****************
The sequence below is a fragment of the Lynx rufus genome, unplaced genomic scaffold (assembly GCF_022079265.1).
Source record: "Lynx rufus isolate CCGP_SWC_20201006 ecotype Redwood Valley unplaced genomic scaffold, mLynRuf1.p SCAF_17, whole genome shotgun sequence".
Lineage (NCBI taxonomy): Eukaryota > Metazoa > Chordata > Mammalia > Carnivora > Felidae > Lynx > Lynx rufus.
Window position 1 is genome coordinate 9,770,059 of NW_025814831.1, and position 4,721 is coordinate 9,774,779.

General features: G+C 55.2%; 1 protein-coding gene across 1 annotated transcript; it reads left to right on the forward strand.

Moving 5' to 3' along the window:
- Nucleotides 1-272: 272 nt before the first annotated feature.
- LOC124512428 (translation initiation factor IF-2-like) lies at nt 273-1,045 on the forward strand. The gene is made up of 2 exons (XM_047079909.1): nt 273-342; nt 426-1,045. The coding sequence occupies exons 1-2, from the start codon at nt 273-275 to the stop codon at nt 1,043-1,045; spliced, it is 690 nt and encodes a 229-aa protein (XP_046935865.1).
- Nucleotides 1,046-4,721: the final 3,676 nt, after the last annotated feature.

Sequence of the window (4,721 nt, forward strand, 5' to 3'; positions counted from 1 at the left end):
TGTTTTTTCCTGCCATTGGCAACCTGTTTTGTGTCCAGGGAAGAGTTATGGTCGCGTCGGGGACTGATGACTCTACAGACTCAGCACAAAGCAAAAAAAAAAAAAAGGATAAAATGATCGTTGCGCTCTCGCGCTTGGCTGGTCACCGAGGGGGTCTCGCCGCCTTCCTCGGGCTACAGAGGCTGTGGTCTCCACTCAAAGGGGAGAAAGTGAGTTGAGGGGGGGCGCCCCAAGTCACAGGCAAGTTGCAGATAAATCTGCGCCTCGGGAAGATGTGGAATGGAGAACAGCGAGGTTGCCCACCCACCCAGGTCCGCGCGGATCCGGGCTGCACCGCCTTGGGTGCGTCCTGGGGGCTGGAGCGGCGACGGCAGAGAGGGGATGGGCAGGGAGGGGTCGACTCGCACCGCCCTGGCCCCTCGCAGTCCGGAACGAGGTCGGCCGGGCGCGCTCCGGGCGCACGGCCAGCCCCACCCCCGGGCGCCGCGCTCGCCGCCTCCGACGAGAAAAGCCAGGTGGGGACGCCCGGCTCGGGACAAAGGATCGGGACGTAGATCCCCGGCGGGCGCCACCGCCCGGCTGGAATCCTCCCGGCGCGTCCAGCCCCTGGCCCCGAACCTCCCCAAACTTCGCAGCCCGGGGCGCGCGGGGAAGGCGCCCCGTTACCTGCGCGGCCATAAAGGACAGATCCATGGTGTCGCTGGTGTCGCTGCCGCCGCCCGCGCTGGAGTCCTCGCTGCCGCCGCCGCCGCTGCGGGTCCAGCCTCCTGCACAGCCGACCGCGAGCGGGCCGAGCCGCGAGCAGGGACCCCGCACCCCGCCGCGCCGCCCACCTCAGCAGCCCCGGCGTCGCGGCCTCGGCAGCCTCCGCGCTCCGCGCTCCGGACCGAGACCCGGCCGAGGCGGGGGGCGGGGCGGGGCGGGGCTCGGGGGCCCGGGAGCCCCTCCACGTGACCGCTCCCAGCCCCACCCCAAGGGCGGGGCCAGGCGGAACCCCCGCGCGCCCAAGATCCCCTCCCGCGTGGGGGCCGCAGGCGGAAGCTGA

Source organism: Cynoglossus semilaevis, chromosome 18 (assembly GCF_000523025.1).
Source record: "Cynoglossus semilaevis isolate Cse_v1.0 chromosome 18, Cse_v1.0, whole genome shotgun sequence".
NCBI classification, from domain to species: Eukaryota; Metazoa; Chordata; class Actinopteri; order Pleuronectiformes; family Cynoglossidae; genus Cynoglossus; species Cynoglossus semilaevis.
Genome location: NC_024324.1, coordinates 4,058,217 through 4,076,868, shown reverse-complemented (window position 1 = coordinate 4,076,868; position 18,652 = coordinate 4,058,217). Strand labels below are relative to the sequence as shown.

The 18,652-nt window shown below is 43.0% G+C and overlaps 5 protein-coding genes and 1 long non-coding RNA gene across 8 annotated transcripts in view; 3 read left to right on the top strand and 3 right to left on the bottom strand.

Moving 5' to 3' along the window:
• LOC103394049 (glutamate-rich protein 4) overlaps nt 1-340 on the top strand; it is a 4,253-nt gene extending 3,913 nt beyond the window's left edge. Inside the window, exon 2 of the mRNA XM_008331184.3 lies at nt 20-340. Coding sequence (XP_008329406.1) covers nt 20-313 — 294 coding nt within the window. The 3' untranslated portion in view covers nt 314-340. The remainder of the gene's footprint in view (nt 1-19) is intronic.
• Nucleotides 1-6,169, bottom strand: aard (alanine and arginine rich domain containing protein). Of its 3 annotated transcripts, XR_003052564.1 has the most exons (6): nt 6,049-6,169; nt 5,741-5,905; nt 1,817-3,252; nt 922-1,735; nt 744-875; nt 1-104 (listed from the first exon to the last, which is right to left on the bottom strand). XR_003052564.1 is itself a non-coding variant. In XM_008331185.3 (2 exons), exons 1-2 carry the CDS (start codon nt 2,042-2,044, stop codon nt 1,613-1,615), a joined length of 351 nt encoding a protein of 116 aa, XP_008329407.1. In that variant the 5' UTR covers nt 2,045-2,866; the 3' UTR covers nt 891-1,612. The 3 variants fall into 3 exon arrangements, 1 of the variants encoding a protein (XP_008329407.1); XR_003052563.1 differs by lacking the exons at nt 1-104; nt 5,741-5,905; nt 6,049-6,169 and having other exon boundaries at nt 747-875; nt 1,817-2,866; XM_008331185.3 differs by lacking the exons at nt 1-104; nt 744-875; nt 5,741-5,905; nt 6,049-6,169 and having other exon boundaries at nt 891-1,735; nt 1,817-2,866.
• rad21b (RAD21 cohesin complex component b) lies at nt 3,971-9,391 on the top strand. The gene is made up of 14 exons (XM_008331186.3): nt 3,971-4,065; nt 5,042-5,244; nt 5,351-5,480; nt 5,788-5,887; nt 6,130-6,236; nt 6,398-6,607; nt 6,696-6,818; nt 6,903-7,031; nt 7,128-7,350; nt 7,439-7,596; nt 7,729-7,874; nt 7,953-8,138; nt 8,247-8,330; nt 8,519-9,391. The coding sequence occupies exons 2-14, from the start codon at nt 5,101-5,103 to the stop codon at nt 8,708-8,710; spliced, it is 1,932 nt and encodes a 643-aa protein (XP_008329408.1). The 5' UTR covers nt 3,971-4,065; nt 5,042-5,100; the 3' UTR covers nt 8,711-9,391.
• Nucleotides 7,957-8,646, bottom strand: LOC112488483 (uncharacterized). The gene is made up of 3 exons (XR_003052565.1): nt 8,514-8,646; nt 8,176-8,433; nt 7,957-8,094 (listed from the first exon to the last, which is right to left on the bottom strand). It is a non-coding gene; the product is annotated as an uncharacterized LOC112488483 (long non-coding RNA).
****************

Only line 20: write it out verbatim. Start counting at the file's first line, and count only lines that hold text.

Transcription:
• rad21b (RAD21 cohesin complex component b) lies at nt 3,971-9,391 on the top strand. The gene is made up of 14 exons (XM_008331186.3): nt 3,971-4,065; nt 5,042-5,244; nt 5,351-5,480; nt 5,788-5,887; nt 6,130-6,236; nt 6,398-6,607; nt 6,696-6,818; nt 6,903-7,031; nt 7,128-7,350; nt 7,439-7,596; nt 7,729-7,874; nt 7,953-8,138; nt 8,247-8,330; nt 8,519-9,391. The coding sequence occupies exons 2-14, from the start codon at nt 5,101-5,103 to the stop codon at nt 8,708-8,710; spliced, it is 1,932 nt and encodes a 643-aa protein (XP_008329408.1). The 5' UTR covers nt 3,971-4,065; nt 5,042-5,100; the 3' UTR covers nt 8,711-9,391.